That fits the times Scruton describes:
The vague or utopian character of the cause is therefore an important part of terrorism’s appeal, for it means that the cause does not define or limit the action. It is waiting to be filled with meaning by the terrorist, who is searching to change not the world but himself. To kill someone who has neither offended you nor given just cause for punishment, you have to believe yourself wrapped in some kind of angelic cloak of justification. You then come to see the killing as showing that you are indeed an angel. Your existence receives its final ontological proof.
Terrorists pursue a moral exultation, a sense of being beyond the reach of ordinary human judgment, radiated by a self-assumed permission of the kind enjoyed by God. Terrorism of this kind, in other words, is a search for meaning—the very meaning that citizenship, conceived in abstract terms, cannot provide. Even in its most secularized form, terrorism involves a kind of religious hunger.
It is very difficult to kill the innocent Mrs. Smith and her children as they go about their family shopping. Hence this strategy for ego-building cannot begin simply from the desire to kill. Mrs. Smith must become something else – a symbol of some abstract condition, a kind of incarnation of a universal enemy. Terrorists of the modern kind therefore tend to lean on doctrines that remove the humanity from the people they target. Marx’s theories served this purpose well, since they created the idea of the bourgeoisie, the “class enemy,” who had the same function in Bolshevik ideology as the Jews did in the ideology of the Nazis. Mrs. Smith and her children stand behind the target, which is the abstract bourgeois family. It just so happens that, when the bomb hits this target made of fictions, the shrapnel passes easily through it into the real body of Mrs. Smith. Sad for the Smiths, and often you will find terrorists making a kind of abstract apology, saying that it wasn’t their fault that Mrs. Smith got blown up and that really people ought not to stand behind targets in quite that way.
And all you have to do is add God into the mix:
Ideas of liberty, equality, or historical right have no influence on their thinking, and they are not interested in possessing the powers and privileges that their targets enjoy. The things of this world have no real value for them, and if they sometimes seem to aim at power, it is only because power would enable them to establish the kingdom of God – an aim that they, like the rest of us, know to be impossible and therefore endlessly renewable in the wake of failure. Their carelessness about others’ lives is matched by their carelessness about their own. Life has no particular value for them; death beckons constantly from the near horizon of their vision. And in death, they perceive the only meaning that matters: the final transcendence of this world and of the accountability to others that this world demands of us.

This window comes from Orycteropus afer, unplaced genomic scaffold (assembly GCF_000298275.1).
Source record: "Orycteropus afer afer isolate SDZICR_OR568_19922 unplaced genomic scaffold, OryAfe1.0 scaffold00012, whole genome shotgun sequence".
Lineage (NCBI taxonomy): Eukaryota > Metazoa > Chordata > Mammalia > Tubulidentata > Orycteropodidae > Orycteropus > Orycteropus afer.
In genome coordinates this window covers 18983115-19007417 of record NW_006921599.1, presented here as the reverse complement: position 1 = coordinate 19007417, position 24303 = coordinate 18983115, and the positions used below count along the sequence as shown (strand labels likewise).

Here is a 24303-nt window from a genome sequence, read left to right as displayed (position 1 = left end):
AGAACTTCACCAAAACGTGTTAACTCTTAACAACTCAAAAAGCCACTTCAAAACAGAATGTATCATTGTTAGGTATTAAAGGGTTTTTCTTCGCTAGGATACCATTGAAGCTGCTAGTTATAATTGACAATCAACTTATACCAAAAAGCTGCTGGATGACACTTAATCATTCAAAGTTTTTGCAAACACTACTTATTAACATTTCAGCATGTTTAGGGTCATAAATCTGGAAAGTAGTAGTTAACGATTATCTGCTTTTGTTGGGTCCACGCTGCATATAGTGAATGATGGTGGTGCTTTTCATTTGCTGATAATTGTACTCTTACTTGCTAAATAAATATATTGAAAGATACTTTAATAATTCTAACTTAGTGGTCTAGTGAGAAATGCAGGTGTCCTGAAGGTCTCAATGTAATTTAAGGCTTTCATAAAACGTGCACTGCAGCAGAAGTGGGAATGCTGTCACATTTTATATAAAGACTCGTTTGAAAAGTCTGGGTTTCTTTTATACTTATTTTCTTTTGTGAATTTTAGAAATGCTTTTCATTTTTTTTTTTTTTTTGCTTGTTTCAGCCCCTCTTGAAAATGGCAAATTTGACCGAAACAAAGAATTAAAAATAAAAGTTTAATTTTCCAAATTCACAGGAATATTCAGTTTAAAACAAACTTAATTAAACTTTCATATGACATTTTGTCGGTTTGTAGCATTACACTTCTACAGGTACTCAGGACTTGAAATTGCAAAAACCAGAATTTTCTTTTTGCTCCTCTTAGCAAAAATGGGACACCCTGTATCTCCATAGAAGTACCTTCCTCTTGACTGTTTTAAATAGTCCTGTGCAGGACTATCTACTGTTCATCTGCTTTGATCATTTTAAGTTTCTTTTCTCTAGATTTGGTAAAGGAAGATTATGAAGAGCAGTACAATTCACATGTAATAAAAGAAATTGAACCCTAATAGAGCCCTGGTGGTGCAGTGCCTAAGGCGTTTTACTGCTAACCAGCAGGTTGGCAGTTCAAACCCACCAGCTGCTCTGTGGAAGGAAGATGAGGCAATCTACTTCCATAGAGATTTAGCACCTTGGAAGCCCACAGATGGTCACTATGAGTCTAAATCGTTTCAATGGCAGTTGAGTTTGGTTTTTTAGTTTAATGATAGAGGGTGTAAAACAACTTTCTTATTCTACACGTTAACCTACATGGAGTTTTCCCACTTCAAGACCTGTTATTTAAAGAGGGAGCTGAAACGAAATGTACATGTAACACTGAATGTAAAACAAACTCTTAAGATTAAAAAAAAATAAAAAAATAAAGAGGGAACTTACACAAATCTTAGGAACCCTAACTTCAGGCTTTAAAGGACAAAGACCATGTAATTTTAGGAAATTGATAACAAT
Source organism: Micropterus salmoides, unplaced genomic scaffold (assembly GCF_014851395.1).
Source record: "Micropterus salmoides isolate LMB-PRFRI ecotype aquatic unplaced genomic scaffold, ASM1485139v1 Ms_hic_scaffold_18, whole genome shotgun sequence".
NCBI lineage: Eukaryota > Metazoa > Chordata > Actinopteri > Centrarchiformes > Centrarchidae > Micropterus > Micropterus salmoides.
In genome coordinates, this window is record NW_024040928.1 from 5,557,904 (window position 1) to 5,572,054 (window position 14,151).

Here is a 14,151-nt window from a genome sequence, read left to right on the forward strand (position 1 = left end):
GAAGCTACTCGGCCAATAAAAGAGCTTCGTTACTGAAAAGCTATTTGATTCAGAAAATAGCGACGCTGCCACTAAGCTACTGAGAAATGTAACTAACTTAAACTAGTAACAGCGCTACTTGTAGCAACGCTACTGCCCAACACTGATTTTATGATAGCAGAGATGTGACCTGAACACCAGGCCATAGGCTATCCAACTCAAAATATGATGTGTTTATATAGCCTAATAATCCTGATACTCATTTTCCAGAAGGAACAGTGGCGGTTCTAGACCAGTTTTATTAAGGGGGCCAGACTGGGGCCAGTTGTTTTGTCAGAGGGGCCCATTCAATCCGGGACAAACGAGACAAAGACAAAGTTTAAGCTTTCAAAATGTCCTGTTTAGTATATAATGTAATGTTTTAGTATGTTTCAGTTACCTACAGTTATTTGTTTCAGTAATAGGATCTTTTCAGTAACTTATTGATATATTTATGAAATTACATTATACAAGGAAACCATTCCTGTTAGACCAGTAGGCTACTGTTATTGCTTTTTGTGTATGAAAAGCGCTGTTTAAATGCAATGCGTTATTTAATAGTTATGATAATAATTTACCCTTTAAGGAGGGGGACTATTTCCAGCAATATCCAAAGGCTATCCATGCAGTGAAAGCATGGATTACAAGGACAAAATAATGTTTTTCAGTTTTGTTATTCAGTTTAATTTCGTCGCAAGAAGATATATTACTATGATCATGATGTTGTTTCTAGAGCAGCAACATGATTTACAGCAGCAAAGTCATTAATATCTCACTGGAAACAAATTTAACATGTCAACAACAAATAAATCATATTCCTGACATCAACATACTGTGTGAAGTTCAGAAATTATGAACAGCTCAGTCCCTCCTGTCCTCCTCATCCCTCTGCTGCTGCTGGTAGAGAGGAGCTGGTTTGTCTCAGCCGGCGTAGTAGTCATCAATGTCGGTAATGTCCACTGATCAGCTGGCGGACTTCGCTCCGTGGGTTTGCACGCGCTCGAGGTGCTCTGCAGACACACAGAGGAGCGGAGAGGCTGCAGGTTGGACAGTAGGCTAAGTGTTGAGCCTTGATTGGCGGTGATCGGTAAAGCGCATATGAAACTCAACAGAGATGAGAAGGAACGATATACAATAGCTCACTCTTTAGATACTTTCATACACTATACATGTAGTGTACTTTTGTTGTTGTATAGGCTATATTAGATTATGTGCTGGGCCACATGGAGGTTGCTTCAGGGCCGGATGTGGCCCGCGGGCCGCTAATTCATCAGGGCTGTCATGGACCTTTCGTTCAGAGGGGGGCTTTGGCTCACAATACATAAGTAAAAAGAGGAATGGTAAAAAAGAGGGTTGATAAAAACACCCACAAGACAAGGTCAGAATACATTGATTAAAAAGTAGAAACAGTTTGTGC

It’s hard to fight such stuff. And it doesn’t help that we don’t think about the reality here:
Al-Qaida may be weak; the whole conspiracy to destroy the West may be little more than a fiction in the brains of the neoconservatives, who themselves may be a fiction in the brains of liberals. But the threat does not come from a conspiracy or from an organization. It comes from individuals undergoing a traumatic experience that we do not fully understand – the experience of a déraciné Muslim confronting the modern world, and without the benefit of the two gifts of forgiveness and irony. Such a person is an unpredictable by-product of unforeseen and uncomprehended circumstances, and our best efforts to understand his motives have so far suggested no policy that would deter attacks.
Scruton says the best we can do is be ourselves:
I think we should emphasize the very great virtues and achievements that we have built on our legacy of tolerance and show a willingness to criticize and amend all the vices to which it has also given undue space. We should resurrect Locke’s distinction between liberty and license and make it absolutely clear to our children that liberty is a form of order, not a license for anarchy and self-indulgence. We should cease to mock the things that mattered to our parents and grandparents, and we should be proud of what they achieved. This is not arrogance but a just recognition of our privileges.
We should also drop all the multicultural waffling that has so confused public life in the West and reaffirm the core idea of social membership in the Western tradition, which is the idea of citizenship. By sending out the message that we believe in what we have, are prepared to share it, but are not prepared to see it destroyed, we do the only thing that we can do to defuse the current conflict. Because forgiveness is at the heart of our culture, this message ought surely to be enough, even if we proclaim it in a spirit of irony.
Well, good luck with that.
And those last two paragraphs are pure Obama – it’s public record – “We will not apologize for our way of life, nor will we waver in its defense, and for those who seek to advance their aims by inducing terror and slaughtering innocents, we say to you now that our spirit is stronger and cannot be broken; you cannot outlast us, and we will defeat you.” And he does that irony thing quite well, and is forever forgiving Republicans.
So, the massively intelligent and ridiculously well-educated British big-gun philosopher lands solidly with Obama, although he may have not intended that at all, as he never mentions Obama at all. That makes the whole thing seem oddly like a coded message to conservatives everywhere – if you want a conservative hero, forget Rush and Ann and Sarah, and stop reading Bill Kristol, and laugh at Antonin Scalia. You already have your conservative hero. Deal with it.